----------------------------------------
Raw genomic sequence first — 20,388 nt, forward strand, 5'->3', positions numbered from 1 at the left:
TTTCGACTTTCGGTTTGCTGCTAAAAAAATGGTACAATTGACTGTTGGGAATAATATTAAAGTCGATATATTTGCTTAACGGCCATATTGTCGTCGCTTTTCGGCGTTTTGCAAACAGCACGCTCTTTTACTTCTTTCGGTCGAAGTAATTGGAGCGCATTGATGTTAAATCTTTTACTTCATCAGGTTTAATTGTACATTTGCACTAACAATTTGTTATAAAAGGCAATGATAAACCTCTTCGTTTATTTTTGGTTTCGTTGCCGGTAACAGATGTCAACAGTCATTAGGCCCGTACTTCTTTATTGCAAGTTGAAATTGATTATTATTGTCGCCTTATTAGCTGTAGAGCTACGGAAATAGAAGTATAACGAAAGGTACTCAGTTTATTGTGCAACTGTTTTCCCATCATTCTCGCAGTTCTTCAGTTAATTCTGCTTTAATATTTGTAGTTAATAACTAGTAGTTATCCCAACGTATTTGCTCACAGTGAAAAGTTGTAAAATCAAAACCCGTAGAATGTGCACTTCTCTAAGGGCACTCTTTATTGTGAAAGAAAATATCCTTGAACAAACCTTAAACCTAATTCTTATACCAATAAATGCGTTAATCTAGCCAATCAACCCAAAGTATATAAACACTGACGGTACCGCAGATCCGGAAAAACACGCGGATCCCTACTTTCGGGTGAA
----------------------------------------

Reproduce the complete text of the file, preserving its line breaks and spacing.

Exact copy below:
Raw genomic sequence first — 20,388 nt, forward strand, 5'->3', positions numbered from 1 at the left:
TTTCGACTTTCGGTTTGCTGCTAAAAAAATGGTACAATTGACTGTTGGGAATAATATTAAAGTCGATATATTTGCTTAACGGCCATATTGTCGTCGCTTTTCGGCGTTTTGCAAACAGCACGCTCTTTTACTTCTTTCGGTCGAAGTAATTGGAGCGCATTGATGTTAAATCTTTTACTTCATCAGGTTTAATTGTACATTTGCACTAACAATTTGTTATAAAAGGCAATGATAAACCTCTTCGTTTATTTTTGGTTTCGTTGCCGGTAACAGATGTCAACAGTCATTAGGCCCGTACTTCTTTATTGCAAGTTGAAATTGATTATTATTGTCGCCTTATTAGCTGTAGAGCTACGGAAATAGAAGTATAACGAAAGGTACTCAGTTTATTGTGCAACTGTTTTCCCATCATTCTCGCAGTTCTTCAGTTAATTCTGCTTTAATATTTGTAGTTAATAACTAGTAGTTATCCCAACGTATTTGCTCACAGTGAAAAGTTGTAAAATCAAAACCCGTAGAATGTGCACTTCTCTAAGGGCACTCTTTATTGTGAAAGAAAATATCCTTGAACAAACCTTAAACCTAATTCTTATACCAATAAATGCGTTAATCTAGCCAATCAACCCAAAGTATATAAACACTGACGGTACCGCAGATCCGGAAAAACACGCGGATCCCTACTTTCGGGTGAA